The United States on Tuesday pressed Europe to help choke off funds and aid to Hezbollah after Bulgaria blamed the militia group for an attack that killed five Israeli tourists in July.
"We strongly urge other governments around the world -- and particularly our partners in Europe -- to take immediate action to crack down on Hezbollah," new Secretary of State John Kerry said.
"We need to send an unequivocal message to this terrorist group that it can no longer engage in despicable actions with impunity," he added in one of his first statements since taking up the reins of US diplomacy.
The Lebanon-based Muslim Shiite group Hezbollah has been on a US terror blacklist since 1995 after a series of anti-American attacks, including the bombing of the US embassy and Marine barracks in Beirut in the 1980s.
However, the militia -- which is an ally of Syrian leader President Bashar al-Assad and funded by Iran -- is also the most powerful faction in Lebanon's cabinet, controlling 18 out of 30 seats, and is the country's most powerful military force.
Washington has been actively pushing the European Union to also take steps to ban Hezbollah as a terrorist organization.
The US fears that as it has been "squeezing" Hezbollah the group has looked for "other places to do their banking, to do their plotting," State Department spokeswoman Victoria Nuland said.
"Our concern has been that Europe has been one of the places that they have exploited."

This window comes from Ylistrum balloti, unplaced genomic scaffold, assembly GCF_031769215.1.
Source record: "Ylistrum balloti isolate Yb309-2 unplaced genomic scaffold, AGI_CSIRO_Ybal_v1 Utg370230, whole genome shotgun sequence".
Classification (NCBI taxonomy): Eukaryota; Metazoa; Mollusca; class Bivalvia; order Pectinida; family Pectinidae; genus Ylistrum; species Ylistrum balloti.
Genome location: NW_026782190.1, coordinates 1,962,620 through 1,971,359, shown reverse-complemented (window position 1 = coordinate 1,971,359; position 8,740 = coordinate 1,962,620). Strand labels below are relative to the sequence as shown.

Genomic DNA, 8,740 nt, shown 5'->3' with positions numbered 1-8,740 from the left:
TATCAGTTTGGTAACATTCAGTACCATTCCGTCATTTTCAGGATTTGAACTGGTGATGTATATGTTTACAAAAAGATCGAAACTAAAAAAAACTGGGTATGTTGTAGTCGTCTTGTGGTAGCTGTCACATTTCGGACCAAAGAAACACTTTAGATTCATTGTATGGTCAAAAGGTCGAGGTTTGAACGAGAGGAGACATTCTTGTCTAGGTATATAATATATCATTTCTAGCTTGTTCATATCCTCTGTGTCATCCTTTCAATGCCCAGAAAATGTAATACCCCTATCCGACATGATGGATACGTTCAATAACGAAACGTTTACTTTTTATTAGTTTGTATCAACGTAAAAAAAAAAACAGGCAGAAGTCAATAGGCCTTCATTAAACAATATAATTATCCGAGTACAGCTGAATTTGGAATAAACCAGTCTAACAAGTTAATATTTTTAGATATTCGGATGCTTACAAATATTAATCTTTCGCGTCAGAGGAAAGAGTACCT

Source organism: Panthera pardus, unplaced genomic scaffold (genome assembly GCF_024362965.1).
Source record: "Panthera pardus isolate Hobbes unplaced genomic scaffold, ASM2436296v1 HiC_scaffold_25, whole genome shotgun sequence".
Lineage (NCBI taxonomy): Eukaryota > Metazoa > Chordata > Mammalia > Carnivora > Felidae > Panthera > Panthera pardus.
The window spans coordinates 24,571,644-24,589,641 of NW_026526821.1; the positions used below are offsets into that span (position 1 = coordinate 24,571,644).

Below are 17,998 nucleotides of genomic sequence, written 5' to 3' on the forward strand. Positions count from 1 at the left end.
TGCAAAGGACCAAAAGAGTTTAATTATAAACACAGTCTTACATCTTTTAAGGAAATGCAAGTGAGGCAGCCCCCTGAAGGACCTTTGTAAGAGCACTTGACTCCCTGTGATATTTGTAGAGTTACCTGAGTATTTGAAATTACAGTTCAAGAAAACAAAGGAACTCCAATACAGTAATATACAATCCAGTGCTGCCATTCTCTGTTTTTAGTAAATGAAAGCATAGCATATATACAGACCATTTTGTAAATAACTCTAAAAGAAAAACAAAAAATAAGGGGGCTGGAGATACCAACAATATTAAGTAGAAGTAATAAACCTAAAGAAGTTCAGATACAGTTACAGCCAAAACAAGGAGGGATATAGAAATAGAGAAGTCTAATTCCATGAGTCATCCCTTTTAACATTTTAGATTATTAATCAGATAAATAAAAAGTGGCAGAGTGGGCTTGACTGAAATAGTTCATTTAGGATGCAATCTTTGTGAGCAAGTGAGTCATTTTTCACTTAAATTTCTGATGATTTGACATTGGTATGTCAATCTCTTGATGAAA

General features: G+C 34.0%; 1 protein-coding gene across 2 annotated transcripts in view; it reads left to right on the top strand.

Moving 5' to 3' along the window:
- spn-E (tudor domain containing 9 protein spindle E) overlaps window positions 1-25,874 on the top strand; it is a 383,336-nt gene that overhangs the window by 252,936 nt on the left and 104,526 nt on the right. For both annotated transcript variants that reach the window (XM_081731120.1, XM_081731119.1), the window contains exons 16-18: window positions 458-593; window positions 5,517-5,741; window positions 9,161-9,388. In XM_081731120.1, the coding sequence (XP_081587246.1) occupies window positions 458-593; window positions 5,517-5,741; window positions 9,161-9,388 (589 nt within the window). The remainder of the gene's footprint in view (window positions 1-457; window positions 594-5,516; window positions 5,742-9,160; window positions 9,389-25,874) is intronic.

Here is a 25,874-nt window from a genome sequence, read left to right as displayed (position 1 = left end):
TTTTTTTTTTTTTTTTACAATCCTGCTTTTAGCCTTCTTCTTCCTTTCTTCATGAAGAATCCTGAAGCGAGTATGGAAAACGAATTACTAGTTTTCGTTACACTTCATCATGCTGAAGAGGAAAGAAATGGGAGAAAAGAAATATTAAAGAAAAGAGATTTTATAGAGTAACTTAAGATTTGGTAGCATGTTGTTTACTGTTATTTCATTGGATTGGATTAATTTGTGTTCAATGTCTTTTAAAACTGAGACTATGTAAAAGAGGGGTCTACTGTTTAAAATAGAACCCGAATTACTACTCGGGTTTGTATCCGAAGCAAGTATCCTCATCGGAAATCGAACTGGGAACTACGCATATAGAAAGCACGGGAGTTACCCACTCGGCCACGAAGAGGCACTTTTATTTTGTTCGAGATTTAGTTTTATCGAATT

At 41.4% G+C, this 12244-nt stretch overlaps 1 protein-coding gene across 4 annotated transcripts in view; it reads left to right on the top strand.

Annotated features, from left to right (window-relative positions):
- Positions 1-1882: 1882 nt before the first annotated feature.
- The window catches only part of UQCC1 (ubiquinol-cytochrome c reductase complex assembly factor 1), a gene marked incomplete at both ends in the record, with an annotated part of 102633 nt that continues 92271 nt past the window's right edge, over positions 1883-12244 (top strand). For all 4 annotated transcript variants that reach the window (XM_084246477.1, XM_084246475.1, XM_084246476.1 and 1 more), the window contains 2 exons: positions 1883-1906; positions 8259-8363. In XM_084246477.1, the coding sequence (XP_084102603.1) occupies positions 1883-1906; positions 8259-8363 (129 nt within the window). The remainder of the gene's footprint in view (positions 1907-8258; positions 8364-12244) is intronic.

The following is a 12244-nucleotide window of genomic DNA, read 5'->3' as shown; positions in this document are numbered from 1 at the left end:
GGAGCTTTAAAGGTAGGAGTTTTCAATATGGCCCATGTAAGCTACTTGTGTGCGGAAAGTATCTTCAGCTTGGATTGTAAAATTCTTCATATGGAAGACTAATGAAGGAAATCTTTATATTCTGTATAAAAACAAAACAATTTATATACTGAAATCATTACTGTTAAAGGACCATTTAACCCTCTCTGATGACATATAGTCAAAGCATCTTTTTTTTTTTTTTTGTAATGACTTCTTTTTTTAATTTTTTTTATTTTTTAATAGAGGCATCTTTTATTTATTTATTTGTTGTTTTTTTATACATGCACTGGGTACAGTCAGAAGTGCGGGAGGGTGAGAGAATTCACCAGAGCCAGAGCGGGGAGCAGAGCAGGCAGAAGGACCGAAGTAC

Kerry, who discussed the issue during talks Tuesday with EU foreign policy chief Catherine Ashton, said the Bulgarian finding was "clear and unequivocal: Lebanese Hezbollah was responsible for this deadly assualt on European soil."
The bus bombing, in which five Israeli tourists and their Bulgarian driver were killed at Burgas airport, was part of "a stepped-up terrorist campaign by Hezbollah... around the world over the past year," Nuland warned.
President Barack Obama's top counter-terrorism adviser John Brennan, his nominee to lead the CIA, also called on European states to take "proactive action" to uncover Hezbollah's infrastructure, financing and networks.
US officials also praised Bulgaria for its professional and comprehensive investigation into the attack, vowing Washington would stand with the government in Sofia as it fights terrorism.
Israeli Prime Minister Benjamin Netanyahu also said the European Union should draw the "necessary conclusions" about Hezbollah following the investigation, hinting the group should be placed on a terror watch list.
Nuland acknowledged however there were differences among EU states about how to deal with Hezbollah, given that it is part of an elected government.
"There are varying views about whether... there's a difference between the military wing and the political wing. You know that our view is that we don't recognize a distinction, but different governments have different views," she said.